The fuel tax is rapidly losing its ability to support system needs. Federal environmental regulations and the escalating price of fossil fuels have created a strong incentive to develop and utilize more fuel-efficient vehicles, which will drive down fuel tax revenues relative to use of the nation's roadway network. Given the challenges associated with the declining sustainability of the fuel tax, the likely successor is a road user fee largely based on actual usage. This project sponsored the third annual two-day Symposium on Mileage-Based User Fees that brought together professionals in the field of mileage-based fees for the purpose of sharing information on current applications and exploring their potential as a supplement or replacement for the fuel tax.
Mileage-Based User Fees – Defining a Path Toward Implementation (Phase 2)
This project was the second of a two-phase research effort composed of three interrelated components: 1) a technology assessment, 2) an institutional assessment, and 3) a one-day implementation-focused symposium. Each component builds from the mileage-based user fee framework developed with funding in 2008 from the University Transportation Center for Mobility™ (see the first report on this page). Reports on the technology assessment and the instituional assessment appear below.
Report Part 1: An Assessment of Technology Issues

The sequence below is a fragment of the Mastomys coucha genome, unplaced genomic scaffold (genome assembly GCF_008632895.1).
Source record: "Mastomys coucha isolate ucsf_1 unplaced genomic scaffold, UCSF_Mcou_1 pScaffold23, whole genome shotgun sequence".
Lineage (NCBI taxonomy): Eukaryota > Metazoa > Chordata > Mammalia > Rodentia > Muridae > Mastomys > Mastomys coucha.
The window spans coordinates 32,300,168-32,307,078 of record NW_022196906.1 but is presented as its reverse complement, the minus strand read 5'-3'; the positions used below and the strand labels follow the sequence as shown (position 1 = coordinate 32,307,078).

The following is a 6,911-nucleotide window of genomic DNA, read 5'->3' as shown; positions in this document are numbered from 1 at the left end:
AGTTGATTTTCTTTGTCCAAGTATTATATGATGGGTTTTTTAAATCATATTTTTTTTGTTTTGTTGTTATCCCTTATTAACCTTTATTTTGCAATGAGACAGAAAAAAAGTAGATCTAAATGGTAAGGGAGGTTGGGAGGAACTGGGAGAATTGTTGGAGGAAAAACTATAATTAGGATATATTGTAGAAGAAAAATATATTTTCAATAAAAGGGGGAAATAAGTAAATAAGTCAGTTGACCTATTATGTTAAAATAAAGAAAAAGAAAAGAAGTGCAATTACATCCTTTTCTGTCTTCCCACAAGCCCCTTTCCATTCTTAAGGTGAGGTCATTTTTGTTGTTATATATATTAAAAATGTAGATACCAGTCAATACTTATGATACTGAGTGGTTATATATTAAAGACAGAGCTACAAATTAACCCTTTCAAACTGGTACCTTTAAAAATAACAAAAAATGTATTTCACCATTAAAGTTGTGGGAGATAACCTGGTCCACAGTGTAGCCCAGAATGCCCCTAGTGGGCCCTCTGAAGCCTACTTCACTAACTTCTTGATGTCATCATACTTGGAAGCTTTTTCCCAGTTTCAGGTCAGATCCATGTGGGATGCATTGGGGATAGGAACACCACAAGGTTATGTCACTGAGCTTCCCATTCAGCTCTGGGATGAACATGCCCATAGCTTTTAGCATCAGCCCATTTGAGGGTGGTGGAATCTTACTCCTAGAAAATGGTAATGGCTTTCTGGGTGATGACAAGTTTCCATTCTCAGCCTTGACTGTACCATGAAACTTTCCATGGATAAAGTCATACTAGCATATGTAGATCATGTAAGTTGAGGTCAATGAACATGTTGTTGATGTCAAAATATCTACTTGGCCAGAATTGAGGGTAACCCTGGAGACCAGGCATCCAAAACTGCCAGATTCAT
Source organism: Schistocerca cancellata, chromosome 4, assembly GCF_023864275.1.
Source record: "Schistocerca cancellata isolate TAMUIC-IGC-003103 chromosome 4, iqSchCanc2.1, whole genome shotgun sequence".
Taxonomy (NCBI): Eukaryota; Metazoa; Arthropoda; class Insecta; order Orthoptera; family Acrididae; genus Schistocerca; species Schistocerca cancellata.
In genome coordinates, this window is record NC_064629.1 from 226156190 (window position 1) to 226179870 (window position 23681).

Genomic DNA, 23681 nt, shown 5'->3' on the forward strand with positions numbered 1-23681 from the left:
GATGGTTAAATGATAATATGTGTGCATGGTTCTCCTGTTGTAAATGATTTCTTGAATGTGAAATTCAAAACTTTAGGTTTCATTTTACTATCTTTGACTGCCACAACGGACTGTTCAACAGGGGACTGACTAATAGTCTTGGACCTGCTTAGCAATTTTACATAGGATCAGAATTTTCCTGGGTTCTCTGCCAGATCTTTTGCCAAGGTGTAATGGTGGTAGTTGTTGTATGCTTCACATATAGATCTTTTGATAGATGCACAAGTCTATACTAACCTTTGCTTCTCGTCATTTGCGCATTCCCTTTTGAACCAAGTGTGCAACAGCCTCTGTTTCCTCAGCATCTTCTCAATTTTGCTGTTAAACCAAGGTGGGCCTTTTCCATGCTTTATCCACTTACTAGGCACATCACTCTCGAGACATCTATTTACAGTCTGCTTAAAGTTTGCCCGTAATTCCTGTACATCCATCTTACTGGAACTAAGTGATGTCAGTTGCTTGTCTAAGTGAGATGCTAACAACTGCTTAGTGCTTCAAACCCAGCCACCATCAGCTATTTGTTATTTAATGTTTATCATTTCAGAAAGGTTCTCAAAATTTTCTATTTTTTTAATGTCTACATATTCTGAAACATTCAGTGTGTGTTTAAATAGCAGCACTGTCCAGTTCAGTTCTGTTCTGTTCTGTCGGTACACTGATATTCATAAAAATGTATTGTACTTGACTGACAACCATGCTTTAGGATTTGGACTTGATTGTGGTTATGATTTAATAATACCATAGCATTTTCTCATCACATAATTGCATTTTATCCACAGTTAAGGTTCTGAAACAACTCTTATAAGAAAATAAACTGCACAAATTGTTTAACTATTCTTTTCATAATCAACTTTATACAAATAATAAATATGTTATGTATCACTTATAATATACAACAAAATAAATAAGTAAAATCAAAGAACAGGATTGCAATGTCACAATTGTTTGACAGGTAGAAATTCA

Michael Bomberg, Richard T. Baker and Ginger Goodin
[PDF, 1.5M, 41 pages]
This report reviews technology options for a mileage-based user fee system in the state of Texas. The report assesses the range of possible mileage-based user fee system architectures. These architectures are considered at the logical level (i.e., the flow and transformation of information from raw data describing roadway use to an end bill) with the goal of demonstrating how the process flow of each architecture affects its ability to meet key policy objectives. The report also explores issues related to payment, enforcement, the deployment of on-board units in vehicles, and the potential for technology enabling a mileage-based user fee to be a platform for other value-added services. Finally, the report concludes by identifying key policy questions for Texas that must be addressed before pilot programs can be developed.